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Hell Is For Heroes : The Neon Handshake

Dig in, chaps: the promised land of flickering lighters may be closer than you think.

Hell Is For Heroes : The Neon Handshake

7 / 10 Tired of worthy morgue-age rockers telling you it's time to sober up and get serious about world trade? Had enough of creaking Brit-pop millionaires droning on about the cosmos, man?





Relax: Hell Is For Heroes are here. Two things you need to know:



They take their name from a brilliantly gripping sixties war movie starring Steve McQueen.

They harbour within their ranks two former members of indie under-fives Symposium.







They have learned their lessons well. For all the acknowledged debt to the DC Hardcore of Fugazi and Rites Of Spring, 'The Neon Handshake' (okay, crap title) glows with tension and tunefulness. The supra-punk surliness has matured into a rock vitriol to upset any corporate stomach. In short, they have earned their battered Converse.





Because this is an almighty racket. 'Night Vision' could be a righteous Manics back to their blazing 'Design For Life' best; 'Three Of Clubs' has a stuttering stop-start arrangement that would have any self-respecting erm, post emo-core club performing dance-floor headstands. At times, when they take their foot off the pedals like in the first two minutes of 'Disconnector' they could even be Radiohead before they decided they were too clever to write tunes anymore.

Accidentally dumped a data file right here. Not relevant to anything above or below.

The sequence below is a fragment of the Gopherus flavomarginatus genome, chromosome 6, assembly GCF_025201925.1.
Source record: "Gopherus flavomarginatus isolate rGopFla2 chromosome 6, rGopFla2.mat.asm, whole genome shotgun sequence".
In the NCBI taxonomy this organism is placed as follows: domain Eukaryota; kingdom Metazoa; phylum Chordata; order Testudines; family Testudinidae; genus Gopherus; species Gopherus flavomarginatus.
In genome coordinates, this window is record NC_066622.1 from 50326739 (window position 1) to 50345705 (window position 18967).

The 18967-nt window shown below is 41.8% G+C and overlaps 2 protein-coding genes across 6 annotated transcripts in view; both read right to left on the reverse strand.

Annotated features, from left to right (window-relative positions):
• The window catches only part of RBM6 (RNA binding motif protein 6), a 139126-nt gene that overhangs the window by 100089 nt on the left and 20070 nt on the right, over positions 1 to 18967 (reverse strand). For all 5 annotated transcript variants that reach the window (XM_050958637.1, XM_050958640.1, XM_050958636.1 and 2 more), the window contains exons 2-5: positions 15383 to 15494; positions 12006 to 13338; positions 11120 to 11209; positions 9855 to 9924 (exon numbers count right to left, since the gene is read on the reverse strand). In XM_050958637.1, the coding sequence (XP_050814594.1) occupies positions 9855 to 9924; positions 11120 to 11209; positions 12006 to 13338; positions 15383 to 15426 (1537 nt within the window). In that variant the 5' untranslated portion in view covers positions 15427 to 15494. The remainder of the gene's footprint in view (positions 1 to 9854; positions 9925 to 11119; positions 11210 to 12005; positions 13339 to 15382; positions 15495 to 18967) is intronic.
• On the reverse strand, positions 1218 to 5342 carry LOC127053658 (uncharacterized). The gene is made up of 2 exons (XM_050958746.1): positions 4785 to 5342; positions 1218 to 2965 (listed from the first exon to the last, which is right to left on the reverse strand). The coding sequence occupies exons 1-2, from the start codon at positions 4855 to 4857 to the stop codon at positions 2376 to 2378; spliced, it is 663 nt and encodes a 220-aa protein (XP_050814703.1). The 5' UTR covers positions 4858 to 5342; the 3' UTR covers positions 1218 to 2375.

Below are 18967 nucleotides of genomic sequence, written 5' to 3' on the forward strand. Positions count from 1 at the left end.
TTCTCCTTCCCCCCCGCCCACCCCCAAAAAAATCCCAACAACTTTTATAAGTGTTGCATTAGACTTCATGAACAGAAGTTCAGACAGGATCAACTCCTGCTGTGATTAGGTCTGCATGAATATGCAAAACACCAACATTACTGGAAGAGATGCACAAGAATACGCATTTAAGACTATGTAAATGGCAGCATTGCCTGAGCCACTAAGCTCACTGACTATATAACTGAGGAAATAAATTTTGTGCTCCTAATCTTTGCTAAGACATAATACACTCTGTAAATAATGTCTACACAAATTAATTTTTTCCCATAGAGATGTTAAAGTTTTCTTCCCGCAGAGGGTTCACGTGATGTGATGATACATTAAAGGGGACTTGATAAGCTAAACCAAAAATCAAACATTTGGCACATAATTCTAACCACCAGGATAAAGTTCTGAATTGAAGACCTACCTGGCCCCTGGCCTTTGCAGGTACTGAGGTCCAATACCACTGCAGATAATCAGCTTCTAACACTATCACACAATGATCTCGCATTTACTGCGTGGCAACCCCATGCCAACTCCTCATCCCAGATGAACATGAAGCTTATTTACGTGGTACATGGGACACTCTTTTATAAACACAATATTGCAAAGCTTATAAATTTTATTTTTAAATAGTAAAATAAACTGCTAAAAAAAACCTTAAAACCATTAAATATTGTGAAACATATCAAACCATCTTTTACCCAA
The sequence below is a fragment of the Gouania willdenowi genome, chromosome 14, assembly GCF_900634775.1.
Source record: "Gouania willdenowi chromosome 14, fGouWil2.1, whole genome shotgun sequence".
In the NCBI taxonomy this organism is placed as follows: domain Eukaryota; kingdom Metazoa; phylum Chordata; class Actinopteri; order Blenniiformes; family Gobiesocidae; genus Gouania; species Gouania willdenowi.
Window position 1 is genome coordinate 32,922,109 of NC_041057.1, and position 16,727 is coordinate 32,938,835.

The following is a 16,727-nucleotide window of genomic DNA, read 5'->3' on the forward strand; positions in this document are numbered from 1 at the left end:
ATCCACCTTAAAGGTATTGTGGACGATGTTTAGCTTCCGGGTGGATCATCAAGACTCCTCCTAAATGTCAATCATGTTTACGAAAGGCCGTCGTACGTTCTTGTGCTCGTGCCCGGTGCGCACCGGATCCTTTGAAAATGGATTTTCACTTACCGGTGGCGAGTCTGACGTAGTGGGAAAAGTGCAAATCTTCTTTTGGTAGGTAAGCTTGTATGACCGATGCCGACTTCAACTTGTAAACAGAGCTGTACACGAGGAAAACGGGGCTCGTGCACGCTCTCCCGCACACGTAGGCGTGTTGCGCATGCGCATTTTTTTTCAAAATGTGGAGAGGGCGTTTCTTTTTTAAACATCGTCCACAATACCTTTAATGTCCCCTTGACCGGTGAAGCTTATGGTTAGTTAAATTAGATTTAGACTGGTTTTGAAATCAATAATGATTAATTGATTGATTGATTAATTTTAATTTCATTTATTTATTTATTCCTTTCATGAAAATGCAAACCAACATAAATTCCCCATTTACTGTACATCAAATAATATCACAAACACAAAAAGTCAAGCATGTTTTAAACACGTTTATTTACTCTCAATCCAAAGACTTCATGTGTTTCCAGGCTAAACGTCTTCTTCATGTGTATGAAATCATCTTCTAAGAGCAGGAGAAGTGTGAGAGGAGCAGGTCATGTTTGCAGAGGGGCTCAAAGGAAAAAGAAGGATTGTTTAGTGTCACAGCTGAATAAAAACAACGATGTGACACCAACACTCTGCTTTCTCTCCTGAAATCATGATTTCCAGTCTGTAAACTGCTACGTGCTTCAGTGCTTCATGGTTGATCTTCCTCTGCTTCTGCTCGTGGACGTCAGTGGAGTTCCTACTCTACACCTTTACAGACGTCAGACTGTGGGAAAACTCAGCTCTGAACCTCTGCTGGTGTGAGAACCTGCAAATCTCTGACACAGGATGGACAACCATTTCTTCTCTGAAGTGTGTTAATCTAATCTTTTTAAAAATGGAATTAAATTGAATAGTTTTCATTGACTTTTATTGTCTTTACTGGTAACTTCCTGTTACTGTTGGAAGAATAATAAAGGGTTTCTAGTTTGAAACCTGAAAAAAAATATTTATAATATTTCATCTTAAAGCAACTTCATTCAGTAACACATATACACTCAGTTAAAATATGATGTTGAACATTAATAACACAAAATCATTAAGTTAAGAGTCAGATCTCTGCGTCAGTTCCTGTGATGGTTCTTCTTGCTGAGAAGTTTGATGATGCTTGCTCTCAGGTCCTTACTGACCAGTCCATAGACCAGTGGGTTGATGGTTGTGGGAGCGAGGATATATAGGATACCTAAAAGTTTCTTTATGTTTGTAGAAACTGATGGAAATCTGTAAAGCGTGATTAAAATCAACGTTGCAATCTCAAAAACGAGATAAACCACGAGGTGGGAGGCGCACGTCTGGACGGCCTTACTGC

Things do go wrong. 'Out Of Sight' serves no earthly purpose, whilst current single 'You Drove Me To It' clunks along over-familiar MTV-metal guidelines. Largely, though, 'The Neon Handshake' operates like an expensive dentist. It manages warmth and slickness without ever losing its capacity to inflict pain. Will McGonagale's guitar draws blood regularly whilst Justin Schlosberg's repeated pleas for togetherness and unity add, well, a heroic touch.





They save the best til last. 'Retreat' flickers into life over a paranoid rumble of bass ('Has the devil got my number?') and leaves us deep in stadium rock territory. The cryptic, quasi-religious lyrics ('I never thought I'd reach the end/I'm ready to surrender') even bring to mind-whisper it- the early, pre-ironic Bono.





Dig in, chaps: the promised land of flickering lighters may be closer than you think.



Paul Moody

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